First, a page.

This past month, our community, like many others across the country, came together to celebrate equality and inclusion as part of Black History Month. At events hosted throughout the area, we honored the accomplishments of women and men who have stood up and challenged society to recognize the intrinsic value each and every one of us offers in the spirit of social justice, regardless of race, ethnicity, gender or sexual orientation.
I had the honor of being asked to speak at a number of these events, including the West Coast Black Theatre Troupe's annual Martin Luther King Jr. Day Celebration. In preparing my remarks for that gathering I revisited one of my favorite sermons from Dr. King entitled "Rediscovering Lost Values." It is one that he wrote in 1954 and that developed themes he would return to time and again throughout his life.
In the sermon, Dr. King reflects on the idea that the power to change the world comes not from new advances in science or technology but rather from time-honored values that have bound us together in shared humanity throughout the ages. "Be just and honest and kind and true and loving," he reminds us, and we can overcome any obstacle.
It is a simple message, and one that should be referred to all year long, not just on ceremonial occasions. It is a message all too easy to forget in our busy, modern world with the conveniences that allow us to travel the globe and buy anything we want from Amazon and receive it in the mail the next day. Even as we are more "connected" through social media and the 24-hour news cycle, these vehicles run the risk of driving us apart rather than bringing us together.
Engaging with others who share our opinions, beliefs and experiences feels comfortable and safe. Indeed, it is. Yet, there is a danger to always staying within our "comfort zones." As New York Times' columnist David Brooks points out, by failing to make healthy connections with others - even those with whom we may sharply disagree - we create an inability to appreciate the full dignity of one another. The result can lead to a sense of "fear, distrust, tribalism, shaming and strife."
But it doesn't have to be that way. Using as an example of a project he and others from the Aspen Institute started last year called "Weave: The Social Fabric Project," Brooks discusses how individuals and organizations around the country are coming together to create what he calls a sense of radical mutuality. "When we stereotype, abuse, impugn motives and lie about each other, we've ripped the social fabric," he says. "When we love across boundaries, listen patiently, see deeply and make someone feel known, we've woven it and reinforced generosity."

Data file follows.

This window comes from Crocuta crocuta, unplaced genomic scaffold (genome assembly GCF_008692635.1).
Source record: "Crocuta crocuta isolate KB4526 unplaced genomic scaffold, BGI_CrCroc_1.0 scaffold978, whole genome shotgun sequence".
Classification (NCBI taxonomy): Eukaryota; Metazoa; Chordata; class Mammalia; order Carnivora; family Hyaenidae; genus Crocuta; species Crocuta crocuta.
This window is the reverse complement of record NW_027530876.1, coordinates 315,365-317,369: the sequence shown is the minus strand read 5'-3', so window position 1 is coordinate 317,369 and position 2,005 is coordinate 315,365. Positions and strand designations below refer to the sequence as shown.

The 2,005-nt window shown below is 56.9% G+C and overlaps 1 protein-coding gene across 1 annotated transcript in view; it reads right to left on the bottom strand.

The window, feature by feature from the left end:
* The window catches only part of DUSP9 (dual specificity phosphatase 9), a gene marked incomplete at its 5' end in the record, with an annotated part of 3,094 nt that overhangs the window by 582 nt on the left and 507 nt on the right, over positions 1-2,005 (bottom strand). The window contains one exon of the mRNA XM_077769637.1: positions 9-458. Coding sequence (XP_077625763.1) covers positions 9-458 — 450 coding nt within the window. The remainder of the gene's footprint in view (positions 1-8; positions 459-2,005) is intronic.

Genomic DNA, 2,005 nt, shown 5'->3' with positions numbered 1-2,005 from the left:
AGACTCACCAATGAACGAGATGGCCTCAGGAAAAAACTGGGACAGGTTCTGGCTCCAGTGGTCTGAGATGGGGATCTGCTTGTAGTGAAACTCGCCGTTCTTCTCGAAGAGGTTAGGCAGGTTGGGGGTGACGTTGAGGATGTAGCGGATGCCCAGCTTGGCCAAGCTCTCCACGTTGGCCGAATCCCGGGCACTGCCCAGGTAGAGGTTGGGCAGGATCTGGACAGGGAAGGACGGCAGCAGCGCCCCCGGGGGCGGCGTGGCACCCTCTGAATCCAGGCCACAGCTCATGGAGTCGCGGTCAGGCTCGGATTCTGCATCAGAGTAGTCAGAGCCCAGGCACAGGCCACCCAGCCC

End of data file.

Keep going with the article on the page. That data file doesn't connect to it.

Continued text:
This powerful idea of "radical mutuality," of weaving our society together rather than tearing it apart, is one that I see happening within our own community. It was on display this past month at events like the Dr. Martin Luther King Jr. Day Celebration I mentioned earlier, as well as the Boxser Diversity Initiative at New College. It also lies at the heart of what The Dharma Footprint Project, Unidos Now, Second Chance Last Opportunity, the Asolo Repertory Theatre's IllumiNation series and other winners of Sarasota Magazine's recent Unity Awards are doing each and every day.
All of these efforts help strengthen the fabric of our community and provide opportunities for important cross-cultural conversations to take place, not only during Black History Month but year-round. They also remind us that through the simple acts of being just, honest, kind, true and loving we can learn to appreciate all that we share in common rather than just the ways in which we are different.
Your Community Foundation is proud to be a part of this movement, and we thank you for joining us along the way! Please let me know what you have been up to lately by dropping me a line. I would love to hear what you have on your mind.